Successful Offensive Establishes Houthi Shiite Movement as Political Force in the New Yemen

Andrew McGregor

February 21, 2014

Since last October, the Zaydi Shiite Houthis of northern Yemen’s Sa’ada governorate have been involved in simultaneous conflicts with the Zaydi Shiites of the Hamid Confederation of tribes in neighboring Amran governorate and Salafist Sunnis concentrated in the town of Dammaj in Sa’adah governorate. Propelled by an apparently new armory of heavy weapons, the Houthists began to push south into neighboring Amran governorate in early January, eventually defeating the powerful al-Ahmar clan, leaders of the Hashid Arab confederation. By the time a ceasefire could be arranged in early February, Houthist forces were in the Arhab region, only 40 kilometers from the Yemeni capital of Sana’a (AFP, January 30).

Qat-chewing Houthist Fighters

The Zaydi, also known as “Fiver Shi’a,” constitute over 40% of Yemen’s population, though only a portion of this total are Houthis. They have traditionally had few major doctrinal differences with Yemen’s Sunni Shafi’i majority, but have run into conflict with the growing numbers of anti-Shiite Salafists in Sa’ada governorate. In the two years since the uprising that deposed Yemen’s old regime, the Houthis have made a dramatic transition from a Sa’ada-based rebel movement to an important and recognized political player in Yemen.

By February 2, the Hashid defensive lines began to collapse, allowing the Houthis to take Khamri, the home of Hussein al-Ahmar (brother of Hashid tribal chief Sadiq al-Ahmar), though not before Hussein ordered his family property to be burned to the ground before evacuating (AFP, February 2). The Houthist offensive was also opposed by a number of pro-government Zaydi Shiite tribes (AFP, January 30).

On February 9, government mediators succeeded in arriving at a ceasefire agreement in Amran governorate between the Houthis and their al-Ahmar opponents. The agreement called for the Houthis to withdraw from the Arhab district, but in turn provided for the expulsion of all non-local Salafists from Dammaj, where many were studying at the Dar al-Hadith Seminary, which has a large number of foreign students (Yemen Post, February 10). However, Yemen’s Salafist political party, the Rashad Union, referred to the “forcible displacement” of Salafists from Dammaj and accused the Houthis of committing “atrocities” and “crimes against humanity” (World Bulletin, January 19). The Houthists in turn have said they had no problem with the Salafist students, only the large number of “armed fighters who were students at the school” (Yemen Times, January 16). Houthists put the Dammaj seminary under siege last October in response to what they viewed as a mounting threat from the Salafists gathering in Dammaj.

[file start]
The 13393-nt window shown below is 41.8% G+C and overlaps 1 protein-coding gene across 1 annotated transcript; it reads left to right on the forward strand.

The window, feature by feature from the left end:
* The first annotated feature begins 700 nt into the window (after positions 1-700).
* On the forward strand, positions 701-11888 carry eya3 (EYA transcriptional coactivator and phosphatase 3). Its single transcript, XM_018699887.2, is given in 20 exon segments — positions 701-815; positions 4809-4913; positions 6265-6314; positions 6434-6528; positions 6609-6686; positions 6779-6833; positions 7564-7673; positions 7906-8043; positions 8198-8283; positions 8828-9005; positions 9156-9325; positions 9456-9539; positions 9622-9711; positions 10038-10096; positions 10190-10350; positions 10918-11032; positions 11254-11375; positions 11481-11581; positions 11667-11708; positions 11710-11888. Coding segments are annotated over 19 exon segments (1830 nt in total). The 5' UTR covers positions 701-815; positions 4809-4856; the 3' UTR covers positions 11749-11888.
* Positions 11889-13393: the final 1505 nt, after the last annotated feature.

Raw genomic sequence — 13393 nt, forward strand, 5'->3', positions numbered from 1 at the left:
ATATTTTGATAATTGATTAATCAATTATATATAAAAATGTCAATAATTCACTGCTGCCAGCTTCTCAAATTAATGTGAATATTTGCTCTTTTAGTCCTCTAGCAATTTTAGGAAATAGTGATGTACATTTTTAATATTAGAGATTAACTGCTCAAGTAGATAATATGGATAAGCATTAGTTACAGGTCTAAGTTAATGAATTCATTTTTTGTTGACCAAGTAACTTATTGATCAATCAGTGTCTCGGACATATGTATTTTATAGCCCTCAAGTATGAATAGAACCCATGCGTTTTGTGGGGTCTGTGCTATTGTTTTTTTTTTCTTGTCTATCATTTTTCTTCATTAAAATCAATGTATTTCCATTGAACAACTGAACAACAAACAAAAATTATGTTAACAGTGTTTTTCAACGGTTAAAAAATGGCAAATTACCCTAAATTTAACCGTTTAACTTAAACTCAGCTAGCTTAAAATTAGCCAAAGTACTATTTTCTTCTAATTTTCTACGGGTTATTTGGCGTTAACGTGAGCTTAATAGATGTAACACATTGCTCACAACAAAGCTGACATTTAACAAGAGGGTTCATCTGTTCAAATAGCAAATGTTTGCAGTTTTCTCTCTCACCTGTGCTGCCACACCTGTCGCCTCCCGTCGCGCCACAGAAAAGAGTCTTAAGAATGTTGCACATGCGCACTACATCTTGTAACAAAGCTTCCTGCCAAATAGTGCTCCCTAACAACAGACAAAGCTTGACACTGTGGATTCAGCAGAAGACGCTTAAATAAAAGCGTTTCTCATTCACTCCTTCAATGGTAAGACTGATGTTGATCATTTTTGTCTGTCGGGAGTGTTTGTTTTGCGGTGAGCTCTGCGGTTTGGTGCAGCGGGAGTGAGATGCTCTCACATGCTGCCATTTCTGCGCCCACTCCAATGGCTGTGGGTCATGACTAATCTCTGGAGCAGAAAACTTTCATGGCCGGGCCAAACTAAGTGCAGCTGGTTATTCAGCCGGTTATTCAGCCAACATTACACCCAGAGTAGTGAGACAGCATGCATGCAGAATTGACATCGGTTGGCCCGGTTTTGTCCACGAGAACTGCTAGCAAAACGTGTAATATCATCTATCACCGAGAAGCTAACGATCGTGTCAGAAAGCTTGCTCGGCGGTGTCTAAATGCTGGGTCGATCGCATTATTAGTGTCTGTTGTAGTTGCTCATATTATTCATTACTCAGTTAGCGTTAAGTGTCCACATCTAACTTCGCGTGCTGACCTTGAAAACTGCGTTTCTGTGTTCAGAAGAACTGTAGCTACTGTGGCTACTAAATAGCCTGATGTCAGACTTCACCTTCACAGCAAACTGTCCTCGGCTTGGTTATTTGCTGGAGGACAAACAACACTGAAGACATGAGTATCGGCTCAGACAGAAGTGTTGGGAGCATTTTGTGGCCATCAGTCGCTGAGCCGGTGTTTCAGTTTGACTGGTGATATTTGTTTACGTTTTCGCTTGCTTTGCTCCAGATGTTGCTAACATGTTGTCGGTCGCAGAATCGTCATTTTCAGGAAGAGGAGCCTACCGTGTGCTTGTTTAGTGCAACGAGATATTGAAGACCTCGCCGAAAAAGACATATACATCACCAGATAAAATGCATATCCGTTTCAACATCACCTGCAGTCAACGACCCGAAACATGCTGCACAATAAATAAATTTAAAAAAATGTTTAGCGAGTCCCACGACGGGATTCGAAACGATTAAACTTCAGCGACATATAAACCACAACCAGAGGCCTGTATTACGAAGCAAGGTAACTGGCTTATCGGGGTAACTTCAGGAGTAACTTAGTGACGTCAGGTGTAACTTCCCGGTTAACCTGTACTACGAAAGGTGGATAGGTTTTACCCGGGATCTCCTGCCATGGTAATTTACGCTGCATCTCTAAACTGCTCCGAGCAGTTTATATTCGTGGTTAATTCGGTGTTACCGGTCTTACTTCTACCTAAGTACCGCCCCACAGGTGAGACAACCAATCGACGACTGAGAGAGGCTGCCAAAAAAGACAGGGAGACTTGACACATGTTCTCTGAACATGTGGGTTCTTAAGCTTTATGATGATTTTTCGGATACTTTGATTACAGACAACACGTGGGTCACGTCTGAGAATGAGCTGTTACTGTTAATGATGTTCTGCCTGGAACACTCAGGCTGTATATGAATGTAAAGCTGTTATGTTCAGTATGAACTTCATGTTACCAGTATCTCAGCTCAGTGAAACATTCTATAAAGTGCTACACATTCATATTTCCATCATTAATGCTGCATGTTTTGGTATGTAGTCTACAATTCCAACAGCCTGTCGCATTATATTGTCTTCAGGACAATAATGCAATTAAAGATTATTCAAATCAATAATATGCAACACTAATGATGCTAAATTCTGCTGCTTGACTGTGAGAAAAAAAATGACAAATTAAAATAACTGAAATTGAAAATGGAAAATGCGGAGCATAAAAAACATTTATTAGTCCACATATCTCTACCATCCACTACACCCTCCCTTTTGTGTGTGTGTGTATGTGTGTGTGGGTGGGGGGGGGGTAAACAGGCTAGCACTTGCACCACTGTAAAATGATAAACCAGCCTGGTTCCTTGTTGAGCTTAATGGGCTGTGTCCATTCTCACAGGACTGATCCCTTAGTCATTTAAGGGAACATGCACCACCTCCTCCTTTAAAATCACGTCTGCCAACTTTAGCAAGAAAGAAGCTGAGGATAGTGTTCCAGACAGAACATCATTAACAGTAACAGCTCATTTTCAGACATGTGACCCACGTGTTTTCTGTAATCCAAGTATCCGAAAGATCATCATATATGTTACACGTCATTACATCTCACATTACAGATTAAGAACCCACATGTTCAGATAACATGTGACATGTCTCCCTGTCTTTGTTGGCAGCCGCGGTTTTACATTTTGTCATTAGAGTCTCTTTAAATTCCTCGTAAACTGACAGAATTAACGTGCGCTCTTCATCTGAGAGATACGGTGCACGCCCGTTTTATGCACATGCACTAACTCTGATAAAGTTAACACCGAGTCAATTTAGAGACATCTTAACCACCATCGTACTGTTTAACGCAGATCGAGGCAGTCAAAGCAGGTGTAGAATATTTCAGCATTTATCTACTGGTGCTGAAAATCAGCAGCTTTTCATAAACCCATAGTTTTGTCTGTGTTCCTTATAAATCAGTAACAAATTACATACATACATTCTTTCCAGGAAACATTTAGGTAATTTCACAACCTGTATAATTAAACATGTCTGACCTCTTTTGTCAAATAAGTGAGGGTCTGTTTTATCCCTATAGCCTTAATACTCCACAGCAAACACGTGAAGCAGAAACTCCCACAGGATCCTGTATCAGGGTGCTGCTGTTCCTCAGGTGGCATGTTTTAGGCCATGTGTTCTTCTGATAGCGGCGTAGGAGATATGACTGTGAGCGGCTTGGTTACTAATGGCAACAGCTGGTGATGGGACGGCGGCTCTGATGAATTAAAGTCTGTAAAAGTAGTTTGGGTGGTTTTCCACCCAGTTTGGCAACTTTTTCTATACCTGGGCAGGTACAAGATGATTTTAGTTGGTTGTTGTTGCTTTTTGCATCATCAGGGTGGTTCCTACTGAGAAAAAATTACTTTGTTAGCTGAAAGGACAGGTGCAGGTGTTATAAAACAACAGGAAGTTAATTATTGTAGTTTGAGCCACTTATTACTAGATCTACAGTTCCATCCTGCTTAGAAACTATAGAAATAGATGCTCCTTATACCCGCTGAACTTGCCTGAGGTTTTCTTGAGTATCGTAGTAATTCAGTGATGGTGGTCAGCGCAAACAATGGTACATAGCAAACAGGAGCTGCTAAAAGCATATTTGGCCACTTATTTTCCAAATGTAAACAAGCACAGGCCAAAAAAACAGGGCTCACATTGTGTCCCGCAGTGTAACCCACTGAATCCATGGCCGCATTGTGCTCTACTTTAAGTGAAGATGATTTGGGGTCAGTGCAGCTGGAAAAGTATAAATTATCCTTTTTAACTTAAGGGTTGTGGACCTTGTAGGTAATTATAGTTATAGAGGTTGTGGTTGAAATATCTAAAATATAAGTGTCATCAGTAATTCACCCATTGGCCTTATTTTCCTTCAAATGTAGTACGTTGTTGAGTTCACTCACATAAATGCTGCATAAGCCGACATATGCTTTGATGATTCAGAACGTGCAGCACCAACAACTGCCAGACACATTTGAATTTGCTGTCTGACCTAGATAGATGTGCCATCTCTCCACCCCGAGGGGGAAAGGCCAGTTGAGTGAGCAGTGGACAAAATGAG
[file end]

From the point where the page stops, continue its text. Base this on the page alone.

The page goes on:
Once the ceasefire was in place, troops of the national army’s 62 Brigade began to deploy to checkpoints formerly occupied by the combatants in Arhab (Saba News Agency [Sana’a], February 13). The agreement to expel non-local Salafis from Dammaj sent some 15,000 Salafis streaming south into the Sawan district of Sana’a, where local residents were surprised to see them filling mosques and markets as temporary residences, throwing up tents and setting checkpoints manned by gunmen along roads and alleys (Yemen Times, January 29).

Houthi representative Muhammad al-Bukhaiti has emphasized that the conflict in Dammaj was a reaction to steps taken by the leader of the Hashid confederation: The ongoing clashes in Hashid are the result of a document signed by Shaykh al-Ahmar in 2010. That agreement stipulated that if anyone from the Hashid tribe joined the Houthis or supported them, they are subject to death and having their property expropriated. Accordingly, several individuals associated with the Houthis in the Danan area were displaced. This is the reason behind the original clashes in Dammaj” (Yemen Times, January 14).

Though the Houthi advance has brought its fighters close to Sana’a, it seems unlikely that the Houthists will attempt to take the capital, knowing such a move could easily ignite a much larger conflict. Besides, as a Houthi spokesman noted, the movement already has a sizable presence in Sana’a that makes further infiltration unnecessary: “There are hundreds of thousands of Houthis in Sana’a and everyone knows it” (al-Sharq al-Awsat, February 7).